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I'm using enable_shared_from_this<Base> and then inherit from Base. When trying to use shared_from_this() in Derived's constructor (not initializer list), I get an exception. Turns out that the internal weak pointer is null and doesn't point to this at all. How can this happen? My other use case of exactly this works perfectly fine. I don't even know where to start. I looked down at the source code of enable_shared_from_this, and it looks to me like that pointer would always be nullptr.

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Not really a duplicate: stackoverflow.com/questions/4428023/… –  Charles Bailey Dec 20 '10 at 23:07

3 Answers 3

up vote 24 down vote accepted

You cannot call shared_from_this() in the object's constructor. shared_from_this() requires that the object is owned by at least one shared_ptr. An object cannot be owned by a shared_ptr before it is constructed.

I would guess that the internal weak pointer is set when a shared_ptr takes ownership of the object for the first time. Before that point, there is no reference count struct that the weak pointer can reference.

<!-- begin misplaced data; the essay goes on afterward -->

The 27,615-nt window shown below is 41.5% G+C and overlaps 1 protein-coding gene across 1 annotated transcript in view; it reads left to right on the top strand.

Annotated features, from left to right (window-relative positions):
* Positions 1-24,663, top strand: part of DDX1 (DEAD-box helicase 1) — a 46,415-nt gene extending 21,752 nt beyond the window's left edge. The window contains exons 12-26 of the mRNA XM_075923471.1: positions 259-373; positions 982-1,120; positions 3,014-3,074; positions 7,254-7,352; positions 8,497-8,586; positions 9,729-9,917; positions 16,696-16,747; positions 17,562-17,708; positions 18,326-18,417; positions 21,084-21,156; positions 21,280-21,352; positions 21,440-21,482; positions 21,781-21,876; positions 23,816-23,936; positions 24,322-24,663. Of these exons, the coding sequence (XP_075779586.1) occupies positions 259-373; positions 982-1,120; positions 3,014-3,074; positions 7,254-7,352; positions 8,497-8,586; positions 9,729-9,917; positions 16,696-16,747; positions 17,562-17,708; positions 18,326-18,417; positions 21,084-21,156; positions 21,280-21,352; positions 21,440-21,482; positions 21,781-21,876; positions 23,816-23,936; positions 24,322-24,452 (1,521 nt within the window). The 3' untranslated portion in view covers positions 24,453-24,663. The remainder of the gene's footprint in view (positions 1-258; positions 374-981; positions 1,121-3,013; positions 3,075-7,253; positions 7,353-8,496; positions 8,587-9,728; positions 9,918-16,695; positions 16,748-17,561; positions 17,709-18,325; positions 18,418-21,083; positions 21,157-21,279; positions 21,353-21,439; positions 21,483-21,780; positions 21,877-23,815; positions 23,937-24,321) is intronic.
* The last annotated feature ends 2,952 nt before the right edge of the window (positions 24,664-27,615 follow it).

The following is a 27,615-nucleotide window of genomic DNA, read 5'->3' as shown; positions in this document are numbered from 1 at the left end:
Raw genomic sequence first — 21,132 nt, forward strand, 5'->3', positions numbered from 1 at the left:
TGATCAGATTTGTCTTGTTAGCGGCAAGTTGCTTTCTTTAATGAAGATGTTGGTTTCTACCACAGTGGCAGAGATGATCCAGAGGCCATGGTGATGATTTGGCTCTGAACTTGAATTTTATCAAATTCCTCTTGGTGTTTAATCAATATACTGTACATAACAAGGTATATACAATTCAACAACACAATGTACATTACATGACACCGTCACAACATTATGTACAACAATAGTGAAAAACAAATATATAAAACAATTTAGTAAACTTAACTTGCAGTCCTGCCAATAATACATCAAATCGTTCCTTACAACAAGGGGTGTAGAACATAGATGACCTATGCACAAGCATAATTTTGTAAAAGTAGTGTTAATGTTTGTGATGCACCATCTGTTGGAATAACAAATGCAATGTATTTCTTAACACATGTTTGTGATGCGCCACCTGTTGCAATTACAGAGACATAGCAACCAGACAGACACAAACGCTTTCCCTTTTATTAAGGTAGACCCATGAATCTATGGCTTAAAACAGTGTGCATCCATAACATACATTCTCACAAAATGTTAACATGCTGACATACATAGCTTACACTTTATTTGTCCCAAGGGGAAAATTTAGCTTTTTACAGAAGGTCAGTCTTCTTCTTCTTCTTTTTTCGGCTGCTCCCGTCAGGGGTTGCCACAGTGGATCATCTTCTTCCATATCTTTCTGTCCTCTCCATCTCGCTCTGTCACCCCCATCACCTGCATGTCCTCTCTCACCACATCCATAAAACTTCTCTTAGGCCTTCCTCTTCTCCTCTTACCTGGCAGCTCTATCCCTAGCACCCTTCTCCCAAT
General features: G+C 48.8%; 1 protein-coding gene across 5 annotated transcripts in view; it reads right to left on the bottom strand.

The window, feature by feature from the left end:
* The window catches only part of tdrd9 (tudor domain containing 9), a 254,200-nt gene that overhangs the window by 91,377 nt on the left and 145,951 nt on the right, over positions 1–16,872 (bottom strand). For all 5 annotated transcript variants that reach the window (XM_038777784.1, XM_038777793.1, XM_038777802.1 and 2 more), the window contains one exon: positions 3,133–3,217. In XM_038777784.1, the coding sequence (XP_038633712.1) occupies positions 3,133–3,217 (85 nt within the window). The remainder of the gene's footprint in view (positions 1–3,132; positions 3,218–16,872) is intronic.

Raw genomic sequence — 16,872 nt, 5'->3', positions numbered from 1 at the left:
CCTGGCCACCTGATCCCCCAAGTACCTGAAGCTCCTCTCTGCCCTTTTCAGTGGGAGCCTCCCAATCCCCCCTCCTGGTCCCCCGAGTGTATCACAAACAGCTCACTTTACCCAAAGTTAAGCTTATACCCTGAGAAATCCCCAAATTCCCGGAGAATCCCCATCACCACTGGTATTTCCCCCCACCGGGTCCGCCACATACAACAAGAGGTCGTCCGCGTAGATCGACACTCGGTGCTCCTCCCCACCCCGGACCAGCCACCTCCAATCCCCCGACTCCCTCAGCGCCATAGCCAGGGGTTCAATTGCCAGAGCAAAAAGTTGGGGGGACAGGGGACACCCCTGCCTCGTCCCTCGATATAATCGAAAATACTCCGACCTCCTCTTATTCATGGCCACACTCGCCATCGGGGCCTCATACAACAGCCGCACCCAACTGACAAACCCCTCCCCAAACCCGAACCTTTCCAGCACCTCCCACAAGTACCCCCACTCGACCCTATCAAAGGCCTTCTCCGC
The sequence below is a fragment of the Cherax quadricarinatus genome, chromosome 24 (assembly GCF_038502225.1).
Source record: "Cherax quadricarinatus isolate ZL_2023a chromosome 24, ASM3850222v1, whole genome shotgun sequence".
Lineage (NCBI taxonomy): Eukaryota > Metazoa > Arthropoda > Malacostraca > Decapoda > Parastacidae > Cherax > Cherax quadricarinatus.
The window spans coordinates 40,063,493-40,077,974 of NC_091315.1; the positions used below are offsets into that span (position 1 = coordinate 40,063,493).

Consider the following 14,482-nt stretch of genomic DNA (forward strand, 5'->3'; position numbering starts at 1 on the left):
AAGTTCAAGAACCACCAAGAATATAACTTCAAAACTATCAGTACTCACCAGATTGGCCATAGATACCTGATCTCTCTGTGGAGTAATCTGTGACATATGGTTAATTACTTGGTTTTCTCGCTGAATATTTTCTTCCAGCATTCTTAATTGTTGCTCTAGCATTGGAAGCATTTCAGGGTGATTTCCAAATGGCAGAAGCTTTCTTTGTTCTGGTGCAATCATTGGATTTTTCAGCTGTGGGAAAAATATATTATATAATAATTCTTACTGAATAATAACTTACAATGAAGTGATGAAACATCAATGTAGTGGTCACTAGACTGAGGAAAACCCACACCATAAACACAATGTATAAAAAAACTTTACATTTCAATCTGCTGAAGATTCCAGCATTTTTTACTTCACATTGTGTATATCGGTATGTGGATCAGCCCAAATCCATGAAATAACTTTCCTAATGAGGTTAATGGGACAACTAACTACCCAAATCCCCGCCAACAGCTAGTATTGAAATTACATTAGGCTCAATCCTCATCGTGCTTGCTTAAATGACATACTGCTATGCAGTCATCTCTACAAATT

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James McNellis's answer is right.

As for the explanation of the enable_shared_from_this template itself, which as you observe appears to do nothing, note 7 at the bottom of this page explains:

...the template enable_shared_from_this holds a weak_ptr object that points to the derived object. There's a chicken-and-egg problem, though, about how to initialize that weak_ptr object when there is no corresponding shared_ptr object. The implementation trick is that the constructors for shared_ptr know about enable_shared_from_this, and set the weak_ptr object during construction of a shared_ptr object that owns a resource that has enable_shared_from_this as a public base class.

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Conceptually, shared_from_this() picks a shared_ptr pointing to this and returns a copy of it.

In the constructor, there is no shared_ptr pointing to this.

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